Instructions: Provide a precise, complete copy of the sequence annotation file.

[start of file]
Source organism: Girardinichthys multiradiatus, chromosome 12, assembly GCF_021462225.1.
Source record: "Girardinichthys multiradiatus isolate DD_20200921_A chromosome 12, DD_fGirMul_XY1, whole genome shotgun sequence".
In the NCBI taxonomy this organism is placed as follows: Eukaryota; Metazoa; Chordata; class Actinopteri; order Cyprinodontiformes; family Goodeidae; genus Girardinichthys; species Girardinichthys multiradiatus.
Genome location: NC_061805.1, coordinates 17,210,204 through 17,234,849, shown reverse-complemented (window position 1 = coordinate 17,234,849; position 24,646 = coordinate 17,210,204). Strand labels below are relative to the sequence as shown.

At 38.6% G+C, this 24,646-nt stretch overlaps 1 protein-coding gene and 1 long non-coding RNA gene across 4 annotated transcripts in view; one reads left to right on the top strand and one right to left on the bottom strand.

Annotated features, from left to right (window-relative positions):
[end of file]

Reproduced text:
Source organism: Girardinichthys multiradiatus, chromosome 12, assembly GCF_021462225.1.
Source record: "Girardinichthys multiradiatus isolate DD_20200921_A chromosome 12, DD_fGirMul_XY1, whole genome shotgun sequence".
In the NCBI taxonomy this organism is placed as follows: Eukaryota; Metazoa; Chordata; class Actinopteri; order Cyprinodontiformes; family Goodeidae; genus Girardinichthys; species Girardinichthys multiradiatus.
Genome location: NC_061805.1, coordinates 17,210,204 through 17,234,849, shown reverse-complemented (window position 1 = coordinate 17,234,849; position 24,646 = coordinate 17,210,204). Strand labels below are relative to the sequence as shown.

At 38.6% G+C, this 24,646-nt stretch overlaps 1 protein-coding gene and 1 long non-coding RNA gene across 4 annotated transcripts in view; one reads left to right on the top strand and one right to left on the bottom strand.

Annotated features, from left to right (window-relative positions):